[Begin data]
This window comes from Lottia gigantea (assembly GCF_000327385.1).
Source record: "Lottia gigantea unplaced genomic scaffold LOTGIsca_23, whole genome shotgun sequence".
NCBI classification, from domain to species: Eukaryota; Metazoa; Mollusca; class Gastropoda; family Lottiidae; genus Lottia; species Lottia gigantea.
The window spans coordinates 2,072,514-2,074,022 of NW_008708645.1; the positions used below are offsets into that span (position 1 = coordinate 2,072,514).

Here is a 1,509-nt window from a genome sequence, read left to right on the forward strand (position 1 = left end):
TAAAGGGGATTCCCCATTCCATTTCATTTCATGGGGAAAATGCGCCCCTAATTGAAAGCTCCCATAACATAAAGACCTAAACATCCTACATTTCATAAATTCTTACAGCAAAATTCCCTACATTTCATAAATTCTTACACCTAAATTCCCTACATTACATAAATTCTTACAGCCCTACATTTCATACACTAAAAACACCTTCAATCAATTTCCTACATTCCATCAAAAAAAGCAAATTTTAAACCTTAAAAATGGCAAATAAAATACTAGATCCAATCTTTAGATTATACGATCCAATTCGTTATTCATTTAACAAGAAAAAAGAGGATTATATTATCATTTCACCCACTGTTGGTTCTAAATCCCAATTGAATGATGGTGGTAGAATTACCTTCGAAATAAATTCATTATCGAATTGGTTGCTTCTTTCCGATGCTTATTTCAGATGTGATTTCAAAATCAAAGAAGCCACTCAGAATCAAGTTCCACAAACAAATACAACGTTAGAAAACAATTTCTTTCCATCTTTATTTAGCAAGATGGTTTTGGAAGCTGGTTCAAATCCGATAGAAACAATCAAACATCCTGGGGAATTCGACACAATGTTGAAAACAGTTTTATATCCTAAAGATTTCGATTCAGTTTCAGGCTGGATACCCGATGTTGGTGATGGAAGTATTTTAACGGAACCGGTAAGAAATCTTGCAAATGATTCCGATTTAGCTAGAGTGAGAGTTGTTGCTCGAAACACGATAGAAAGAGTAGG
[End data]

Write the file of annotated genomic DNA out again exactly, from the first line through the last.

This window comes from Lottia gigantea (assembly GCF_000327385.1).
Source record: "Lottia gigantea unplaced genomic scaffold LOTGIsca_23, whole genome shotgun sequence".
NCBI classification, from domain to species: Eukaryota; Metazoa; Mollusca; class Gastropoda; family Lottiidae; genus Lottia; species Lottia gigantea.
The window spans coordinates 2,072,514-2,074,022 of NW_008708645.1; the positions used below are offsets into that span (position 1 = coordinate 2,072,514).

Here is a 1,509-nt window from a genome sequence, read left to right on the forward strand (position 1 = left end):
TAAAGGGGATTCCCCATTCCATTTCATTTCATGGGGAAAATGCGCCCCTAATTGAAAGCTCCCATAACATAAAGACCTAAACATCCTACATTTCATAAATTCTTACAGCAAAATTCCCTACATTTCATAAATTCTTACACCTAAATTCCCTACATTACATAAATTCTTACAGCCCTACATTTCATACACTAAAAACACCTTCAATCAATTTCCTACATTCCATCAAAAAAAGCAAATTTTAAACCTTAAAAATGGCAAATAAAATACTAGATCCAATCTTTAGATTATACGATCCAATTCGTTATTCATTTAACAAGAAAAAAGAGGATTATATTATCATTTCACCCACTGTTGGTTCTAAATCCCAATTGAATGATGGTGGTAGAATTACCTTCGAAATAAATTCATTATCGAATTGGTTGCTTCTTTCCGATGCTTATTTCAGATGTGATTTCAAAATCAAAGAAGCCACTCAGAATCAAGTTCCACAAACAAATACAACGTTAGAAAACAATTTCTTTCCATCTTTATTTAGCAAGATGGTTTTGGAAGCTGGTTCAAATCCGATAGAAACAATCAAACATCCTGGGGAATTCGACACAATGTTGAAAACAGTTTTATATCCTAAAGATTTCGATTCAGTTTCAGGCTGGATACCCGATGTTGGTGATGGAAGTATTTTAACGGAACCGGTAAGAAATCTTGCAAATGATTCCGATTTAGCTAGAGTGAGAGTTGTTGCTCGAAACACGATAGAAAGAGTAGG